A number of important litigation successes and landmark decisions have since ensued, including the ruling delivered in the Myanmar/Bangladesh situation confirming the Court’s jurisdiction over the alleged deportation of Rohingya people (an investigation was opened), and the appellate ruling  on head of state immunity in the Al Bashir case in the Darfur (Sudan) situation, to name a few.











  • ICC Principals adopt High-Level Statement on Gender Equality:

On 30 April 2021, Judge Piotr Hofmański, President of the International Criminal Court (“ICC” or the “Court”), ICC Prosecutor, Fatou Bensouda and ICC Registrar, Peter Lewis adopted a High-Level Statement on Gender Equality at the ICC.

We firmly believe that in order to uphold women’s rights and to reap the benefits of women’s important contributions, the perspectives of women in all of their diversity must be integrated in all spheres of the work of the Court

This High-Level commitment is consistent with values of diversity, respect, equity and inclusion as well as the principles enshrined in the Court’s legal framework.

With this Statement, the Court reaffirms its commitment to achieving gender equality by saying, Gender equality is not only right and necessary but a driver of performance and success for the organization, stated the Principals.



However powerful her commitment to justice, in other words, that all amounts to a to-do list of bewildering legal complexity and political sensitivity, as Bensouda puts it with no little understatement: The challenges are there, just because a job is perplexingly difficult does not mean you should give up, however.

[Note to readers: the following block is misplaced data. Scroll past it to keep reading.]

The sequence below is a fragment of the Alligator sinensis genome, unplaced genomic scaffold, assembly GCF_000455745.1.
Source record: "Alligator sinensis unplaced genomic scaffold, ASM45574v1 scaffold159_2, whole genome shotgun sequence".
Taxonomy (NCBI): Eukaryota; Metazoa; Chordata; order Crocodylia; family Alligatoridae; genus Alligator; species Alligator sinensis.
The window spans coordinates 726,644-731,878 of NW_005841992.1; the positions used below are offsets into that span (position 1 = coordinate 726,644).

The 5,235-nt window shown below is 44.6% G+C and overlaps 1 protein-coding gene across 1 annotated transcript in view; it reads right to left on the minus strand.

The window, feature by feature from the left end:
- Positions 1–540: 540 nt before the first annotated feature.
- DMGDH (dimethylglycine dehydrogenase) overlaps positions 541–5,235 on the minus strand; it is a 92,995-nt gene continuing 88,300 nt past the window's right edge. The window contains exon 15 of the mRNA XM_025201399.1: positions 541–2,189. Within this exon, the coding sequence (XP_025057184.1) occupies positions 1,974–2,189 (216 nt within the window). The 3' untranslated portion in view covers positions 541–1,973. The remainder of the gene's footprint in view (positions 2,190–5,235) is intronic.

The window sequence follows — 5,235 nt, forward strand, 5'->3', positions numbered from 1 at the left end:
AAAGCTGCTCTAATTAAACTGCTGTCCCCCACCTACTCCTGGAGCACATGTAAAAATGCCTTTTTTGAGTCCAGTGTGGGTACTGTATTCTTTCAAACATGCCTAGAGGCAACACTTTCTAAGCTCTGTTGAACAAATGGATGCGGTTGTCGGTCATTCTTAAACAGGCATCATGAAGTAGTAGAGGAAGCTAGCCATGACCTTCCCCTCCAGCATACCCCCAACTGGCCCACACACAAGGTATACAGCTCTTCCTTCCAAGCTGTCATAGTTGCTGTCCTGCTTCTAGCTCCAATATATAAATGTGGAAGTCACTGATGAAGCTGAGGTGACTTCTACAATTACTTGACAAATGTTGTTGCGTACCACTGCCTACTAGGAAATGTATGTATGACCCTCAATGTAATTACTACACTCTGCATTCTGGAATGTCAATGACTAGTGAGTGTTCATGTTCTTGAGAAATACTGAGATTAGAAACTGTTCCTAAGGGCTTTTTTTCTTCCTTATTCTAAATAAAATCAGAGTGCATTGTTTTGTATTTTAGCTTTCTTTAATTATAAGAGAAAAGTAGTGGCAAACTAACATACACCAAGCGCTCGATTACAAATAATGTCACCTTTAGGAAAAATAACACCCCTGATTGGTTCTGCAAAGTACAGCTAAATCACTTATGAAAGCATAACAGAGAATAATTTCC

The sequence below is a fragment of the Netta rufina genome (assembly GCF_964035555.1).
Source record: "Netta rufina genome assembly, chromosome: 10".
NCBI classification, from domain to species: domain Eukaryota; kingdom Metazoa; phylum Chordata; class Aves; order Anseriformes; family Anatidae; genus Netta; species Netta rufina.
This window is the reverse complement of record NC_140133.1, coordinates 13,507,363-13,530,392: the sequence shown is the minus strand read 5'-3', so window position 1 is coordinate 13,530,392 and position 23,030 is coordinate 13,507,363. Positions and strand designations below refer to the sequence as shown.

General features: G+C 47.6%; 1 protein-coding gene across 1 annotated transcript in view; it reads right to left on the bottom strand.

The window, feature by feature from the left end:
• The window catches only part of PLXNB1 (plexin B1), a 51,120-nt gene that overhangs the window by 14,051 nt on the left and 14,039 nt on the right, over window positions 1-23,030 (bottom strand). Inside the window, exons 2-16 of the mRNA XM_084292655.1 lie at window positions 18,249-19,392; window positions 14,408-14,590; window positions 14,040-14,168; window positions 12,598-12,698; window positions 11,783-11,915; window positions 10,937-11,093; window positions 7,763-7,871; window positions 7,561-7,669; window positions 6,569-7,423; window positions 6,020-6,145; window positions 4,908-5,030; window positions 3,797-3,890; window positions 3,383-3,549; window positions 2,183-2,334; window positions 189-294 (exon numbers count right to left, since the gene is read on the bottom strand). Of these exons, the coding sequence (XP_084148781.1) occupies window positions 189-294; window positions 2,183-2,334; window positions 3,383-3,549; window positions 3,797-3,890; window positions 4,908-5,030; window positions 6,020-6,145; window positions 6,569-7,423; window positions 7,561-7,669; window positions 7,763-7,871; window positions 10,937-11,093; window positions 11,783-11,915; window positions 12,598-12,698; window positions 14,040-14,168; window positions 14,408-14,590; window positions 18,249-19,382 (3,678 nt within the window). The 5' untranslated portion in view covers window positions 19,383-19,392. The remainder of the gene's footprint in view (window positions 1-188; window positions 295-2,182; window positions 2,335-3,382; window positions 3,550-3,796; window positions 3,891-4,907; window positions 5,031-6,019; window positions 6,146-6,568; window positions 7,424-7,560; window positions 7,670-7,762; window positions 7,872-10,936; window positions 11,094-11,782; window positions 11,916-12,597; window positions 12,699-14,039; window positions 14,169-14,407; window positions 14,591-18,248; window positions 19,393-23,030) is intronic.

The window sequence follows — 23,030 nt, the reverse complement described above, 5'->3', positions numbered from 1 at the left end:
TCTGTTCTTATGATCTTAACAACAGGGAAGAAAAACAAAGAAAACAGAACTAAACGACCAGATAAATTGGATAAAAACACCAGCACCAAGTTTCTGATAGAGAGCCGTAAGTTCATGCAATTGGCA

It is evident that the biggest threat to the ICC today stems not from en masse withdrawal that the Africa block has been threatening for a few years now but from influential state parties and non-state parties who appear determined to stop at nothing but to protect themselves from the Court’s jurisdiction. Executive Order 13928 and the resultant sanctions have provided a glimpse into what this determination may mean.

The survival of the ICC going forward will therefore largely depend on how the Court and its staff assert their judicial independence and authority amidst significant resistance from powerful state players.

What is required, today more than ever, is greater support for the ICC, its independent and impartial work, and the international rule of law





Addley, E. (June 5, 2016): “Interview Fatou Bensouda, the woman who hunts tyrants” The Gurdian.com. Retrieved from: https://www.theguardian.com/law/2016/jun/05/fatou-bensouda-international-criminal-court-tyrants

ICC, (October 4, 2018): “Statement by ICC Prosecutor, Fatou Bensouda, at the conclusion of her visit to Mali: “Cultural heritage must no longer be attacked and destroyed with impunity” International Criminal Court. Retrieved from: https://www.icc-cpi.int/Pages/item.aspx?name=pr1413

Diplomat Magazine, (May 1, 2020): “ICC Principals adopt High-Level Statement on Gender Equality” Diplomat Magazine EU. Retrieved from: https://diplomatmagazine.eu/2021/05/01/icc-principals-adopt-high-level-statement-on-gender-equality/

Diplomat Magazine, (December 6, 2020): “In the pursuit of international criminal justice, without fear or favour” Diplomat Magazine EU. Retrieved from: https://diplomatmagazine.eu/2020/12/06/in-the-pursuit-of-international-criminal-justice-without-fear-or-favour/

Opinio Juris, (April 19, 2021): Symposium on the ‘Legacy’ of the USA Sanctions against International Criminal Court Prosecutor Ms Fatou Bensouda and Mr Phakiso Mochochoko”. Opinio Juris. Org. Retrieved from: http://opiniojuris.org/2021/04/19/symposium-on-the-legacy-of-the-usa-sanctions-against-international-criminal-court-prosecutor-ms-fatou-bensouda-and-mr-phakiso-mochochoko/

DW (June 16, 2021): “Karim Khan sworn in as new ICC chief prosecutor”. Deutsche Welle. Retrieved from: https://www.dw.com/en/karim-khan-sworn-in-as-new-icc-chief-prosecutor/a-57916216